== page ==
The First Amendment and Social Media Commentary

June 27, 2018 | Insights

By John K. Edwards

Social media platforms like Facebook and Twitter typically allow users to delete unwanted commentary or block others with whom they disagree from posting on the user’s page or post. The subject matter of the offending material often runs the gamut between weighty issues of politics (e.g., Trump is unfit for office) and more personal gripes (e.g., people who drive slow in the left lane should have their licenses revoked). Whether the censoring action is permitted under the First Amendment depends on essentially two questions: (1) who is doing the deleting or blocking, and (2) on what basis? The public/private distinction routinely drawn in First Amendment jurisprudence drives the analysis. If the actor is a public entity or official and the blocked commentary occurs in a public forum and results in viewpoint discrimination, the action runs afoul of the First Amendment. If, however, the actor is a purely private entity or individual, the forum and subject matter of the speech become largely irrelevant – the First Amendment simply does not apply to censorship by non-state actors regardless of the forum or content of the speech.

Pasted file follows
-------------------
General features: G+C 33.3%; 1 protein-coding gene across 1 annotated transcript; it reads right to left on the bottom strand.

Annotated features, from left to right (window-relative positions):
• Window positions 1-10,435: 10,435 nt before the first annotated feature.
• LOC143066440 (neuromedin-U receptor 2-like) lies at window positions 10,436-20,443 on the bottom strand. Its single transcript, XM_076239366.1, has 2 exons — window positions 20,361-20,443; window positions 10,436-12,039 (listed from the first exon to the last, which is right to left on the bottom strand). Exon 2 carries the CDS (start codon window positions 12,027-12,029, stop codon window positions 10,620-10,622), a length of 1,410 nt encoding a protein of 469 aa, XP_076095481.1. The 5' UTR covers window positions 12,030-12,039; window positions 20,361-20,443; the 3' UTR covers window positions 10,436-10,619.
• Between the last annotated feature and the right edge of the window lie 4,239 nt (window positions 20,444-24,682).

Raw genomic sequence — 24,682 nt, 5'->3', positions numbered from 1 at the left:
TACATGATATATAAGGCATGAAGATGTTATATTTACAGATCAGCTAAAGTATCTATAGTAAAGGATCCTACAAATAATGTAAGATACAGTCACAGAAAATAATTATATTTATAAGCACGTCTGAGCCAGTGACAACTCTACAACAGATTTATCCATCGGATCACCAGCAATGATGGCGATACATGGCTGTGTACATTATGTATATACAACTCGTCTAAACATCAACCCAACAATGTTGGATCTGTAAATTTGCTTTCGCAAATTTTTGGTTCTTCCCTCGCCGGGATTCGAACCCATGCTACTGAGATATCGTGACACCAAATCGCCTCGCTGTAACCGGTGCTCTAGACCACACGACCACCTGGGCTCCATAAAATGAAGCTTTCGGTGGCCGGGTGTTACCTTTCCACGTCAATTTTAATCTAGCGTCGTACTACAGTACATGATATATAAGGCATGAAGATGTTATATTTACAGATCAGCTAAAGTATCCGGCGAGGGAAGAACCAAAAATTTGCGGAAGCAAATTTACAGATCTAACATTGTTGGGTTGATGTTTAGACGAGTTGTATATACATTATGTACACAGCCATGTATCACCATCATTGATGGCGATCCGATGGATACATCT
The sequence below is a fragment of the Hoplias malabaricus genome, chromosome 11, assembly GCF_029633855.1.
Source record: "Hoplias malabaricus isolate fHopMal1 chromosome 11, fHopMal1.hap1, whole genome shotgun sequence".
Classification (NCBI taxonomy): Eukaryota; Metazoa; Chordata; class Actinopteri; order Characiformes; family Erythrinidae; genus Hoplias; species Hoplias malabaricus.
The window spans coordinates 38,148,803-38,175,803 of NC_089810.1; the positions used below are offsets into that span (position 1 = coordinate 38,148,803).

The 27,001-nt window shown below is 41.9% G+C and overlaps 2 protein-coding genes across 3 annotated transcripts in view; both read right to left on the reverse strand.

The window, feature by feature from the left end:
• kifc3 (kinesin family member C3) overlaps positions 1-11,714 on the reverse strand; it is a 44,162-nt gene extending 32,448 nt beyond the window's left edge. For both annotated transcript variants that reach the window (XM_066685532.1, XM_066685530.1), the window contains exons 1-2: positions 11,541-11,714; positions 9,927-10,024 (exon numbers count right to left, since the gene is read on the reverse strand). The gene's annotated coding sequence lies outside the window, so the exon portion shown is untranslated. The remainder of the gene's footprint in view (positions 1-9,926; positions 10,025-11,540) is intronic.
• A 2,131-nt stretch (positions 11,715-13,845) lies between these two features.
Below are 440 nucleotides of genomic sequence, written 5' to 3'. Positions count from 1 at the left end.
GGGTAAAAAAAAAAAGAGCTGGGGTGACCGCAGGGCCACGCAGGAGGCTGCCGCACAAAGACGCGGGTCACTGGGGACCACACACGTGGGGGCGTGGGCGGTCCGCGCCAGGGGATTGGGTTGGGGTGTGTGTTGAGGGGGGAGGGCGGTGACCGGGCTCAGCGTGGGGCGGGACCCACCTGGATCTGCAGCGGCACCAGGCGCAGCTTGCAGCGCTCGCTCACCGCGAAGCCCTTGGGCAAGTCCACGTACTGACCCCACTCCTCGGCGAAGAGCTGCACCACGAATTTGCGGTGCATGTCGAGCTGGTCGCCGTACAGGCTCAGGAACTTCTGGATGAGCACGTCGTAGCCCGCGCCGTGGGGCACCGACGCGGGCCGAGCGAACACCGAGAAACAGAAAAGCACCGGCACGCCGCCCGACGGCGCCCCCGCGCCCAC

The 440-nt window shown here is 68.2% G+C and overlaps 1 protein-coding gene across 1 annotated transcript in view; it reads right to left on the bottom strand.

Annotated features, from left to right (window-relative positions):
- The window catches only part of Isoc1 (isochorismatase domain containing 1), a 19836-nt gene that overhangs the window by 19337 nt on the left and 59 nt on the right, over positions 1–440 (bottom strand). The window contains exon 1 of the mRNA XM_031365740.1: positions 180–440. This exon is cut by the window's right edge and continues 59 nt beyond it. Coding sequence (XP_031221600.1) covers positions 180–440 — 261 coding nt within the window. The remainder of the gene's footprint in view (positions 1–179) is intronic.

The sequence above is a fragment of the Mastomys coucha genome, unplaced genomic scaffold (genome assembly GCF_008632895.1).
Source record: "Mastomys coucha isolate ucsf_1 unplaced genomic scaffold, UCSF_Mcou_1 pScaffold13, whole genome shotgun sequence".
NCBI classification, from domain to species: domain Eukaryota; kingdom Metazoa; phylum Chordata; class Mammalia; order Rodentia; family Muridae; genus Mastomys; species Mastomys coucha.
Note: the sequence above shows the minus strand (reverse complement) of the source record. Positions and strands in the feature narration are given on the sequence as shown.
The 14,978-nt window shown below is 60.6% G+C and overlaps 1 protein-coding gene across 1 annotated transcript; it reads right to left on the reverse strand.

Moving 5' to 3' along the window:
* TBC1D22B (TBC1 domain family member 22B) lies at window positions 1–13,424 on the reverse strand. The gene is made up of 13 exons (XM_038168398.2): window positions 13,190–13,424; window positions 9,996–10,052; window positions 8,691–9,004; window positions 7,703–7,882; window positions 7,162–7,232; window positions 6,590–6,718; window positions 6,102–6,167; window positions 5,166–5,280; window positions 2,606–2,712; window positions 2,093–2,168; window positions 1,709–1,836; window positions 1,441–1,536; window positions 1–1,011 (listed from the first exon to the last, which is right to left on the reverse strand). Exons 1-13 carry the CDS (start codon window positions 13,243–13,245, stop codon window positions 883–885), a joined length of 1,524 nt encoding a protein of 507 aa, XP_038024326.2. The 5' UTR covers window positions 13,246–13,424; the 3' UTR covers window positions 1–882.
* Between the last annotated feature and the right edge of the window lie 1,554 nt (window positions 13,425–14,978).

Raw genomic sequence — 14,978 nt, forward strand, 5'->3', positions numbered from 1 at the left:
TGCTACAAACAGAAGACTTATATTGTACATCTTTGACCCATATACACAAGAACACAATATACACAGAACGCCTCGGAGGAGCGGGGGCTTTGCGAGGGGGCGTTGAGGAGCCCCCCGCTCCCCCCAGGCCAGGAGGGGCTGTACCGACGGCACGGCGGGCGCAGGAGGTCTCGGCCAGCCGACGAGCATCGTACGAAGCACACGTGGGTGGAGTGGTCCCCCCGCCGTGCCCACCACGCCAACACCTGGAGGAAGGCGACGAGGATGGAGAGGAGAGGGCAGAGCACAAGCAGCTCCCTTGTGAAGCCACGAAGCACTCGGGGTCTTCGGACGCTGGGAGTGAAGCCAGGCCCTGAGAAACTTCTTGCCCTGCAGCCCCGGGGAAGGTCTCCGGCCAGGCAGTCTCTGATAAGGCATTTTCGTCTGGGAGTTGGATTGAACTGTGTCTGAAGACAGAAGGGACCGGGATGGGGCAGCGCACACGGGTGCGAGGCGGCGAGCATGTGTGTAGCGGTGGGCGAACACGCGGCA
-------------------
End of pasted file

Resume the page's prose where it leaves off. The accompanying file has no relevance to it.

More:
While this all seems simple enough, drawing lines for social media has proven difficult for the courts and policy makers. On May 23, 2018, a federal judge in New York ruled that President Trump violated the First Amendment by the practice of blocking critics from his @realDonaldTrump Twitter account.[1] The decision rested on the well-settled principle that the federal government cannot participate in viewpoint discrimination in a public forum based on the content of speech, and in this instance the government exerted sufficient control over the account:

“The viewpoint-based exclusion of the individual plaintiffs from that designated public forum is proscribed by the First Amendment and cannot be justified by the President’s personal First Amendment interests.”